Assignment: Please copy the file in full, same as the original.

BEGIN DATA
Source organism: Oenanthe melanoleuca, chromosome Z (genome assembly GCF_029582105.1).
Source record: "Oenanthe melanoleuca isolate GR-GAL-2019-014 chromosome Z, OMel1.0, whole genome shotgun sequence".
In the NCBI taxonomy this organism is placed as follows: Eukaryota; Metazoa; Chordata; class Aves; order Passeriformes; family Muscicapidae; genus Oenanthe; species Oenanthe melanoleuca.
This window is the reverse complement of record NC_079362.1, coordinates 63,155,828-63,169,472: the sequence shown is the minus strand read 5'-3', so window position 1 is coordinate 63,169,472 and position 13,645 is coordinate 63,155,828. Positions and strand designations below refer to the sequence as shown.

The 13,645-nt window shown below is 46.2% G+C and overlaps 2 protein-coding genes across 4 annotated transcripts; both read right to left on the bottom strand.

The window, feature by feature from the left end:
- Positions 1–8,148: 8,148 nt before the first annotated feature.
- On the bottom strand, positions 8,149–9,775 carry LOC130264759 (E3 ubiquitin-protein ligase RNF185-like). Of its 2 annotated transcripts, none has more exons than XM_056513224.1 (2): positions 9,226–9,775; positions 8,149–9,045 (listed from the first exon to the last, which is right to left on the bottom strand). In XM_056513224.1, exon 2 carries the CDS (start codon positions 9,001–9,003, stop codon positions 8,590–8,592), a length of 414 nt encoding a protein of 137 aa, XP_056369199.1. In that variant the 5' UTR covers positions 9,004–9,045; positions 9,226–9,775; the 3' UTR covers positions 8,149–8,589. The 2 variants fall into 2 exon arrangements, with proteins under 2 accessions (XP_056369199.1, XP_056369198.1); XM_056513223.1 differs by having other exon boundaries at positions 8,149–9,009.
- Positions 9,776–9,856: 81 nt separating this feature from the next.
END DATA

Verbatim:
Source organism: Oenanthe melanoleuca, chromosome Z (genome assembly GCF_029582105.1).
Source record: "Oenanthe melanoleuca isolate GR-GAL-2019-014 chromosome Z, OMel1.0, whole genome shotgun sequence".
In the NCBI taxonomy this organism is placed as follows: Eukaryota; Metazoa; Chordata; class Aves; order Passeriformes; family Muscicapidae; genus Oenanthe; species Oenanthe melanoleuca.
This window is the reverse complement of record NC_079362.1, coordinates 63,155,828-63,169,472: the sequence shown is the minus strand read 5'-3', so window position 1 is coordinate 63,169,472 and position 13,645 is coordinate 63,155,828. Positions and strand designations below refer to the sequence as shown.

The 13,645-nt window shown below is 46.2% G+C and overlaps 2 protein-coding genes across 4 annotated transcripts; both read right to left on the bottom strand.

The window, feature by feature from the left end:
- Positions 1–8,148: 8,148 nt before the first annotated feature.
- On the bottom strand, positions 8,149–9,775 carry LOC130264759 (E3 ubiquitin-protein ligase RNF185-like). Of its 2 annotated transcripts, none has more exons than XM_056513224.1 (2): positions 9,226–9,775; positions 8,149–9,045 (listed from the first exon to the last, which is right to left on the bottom strand). In XM_056513224.1, exon 2 carries the CDS (start codon positions 9,001–9,003, stop codon positions 8,590–8,592), a length of 414 nt encoding a protein of 137 aa, XP_056369199.1. In that variant the 5' UTR covers positions 9,004–9,045; positions 9,226–9,775; the 3' UTR covers positions 8,149–8,589. The 2 variants fall into 2 exon arrangements, with proteins under 2 accessions (XP_056369199.1, XP_056369198.1); XM_056513223.1 differs by having other exon boundaries at positions 8,149–9,009.
- Positions 9,776–9,856: 81 nt separating this feature from the next.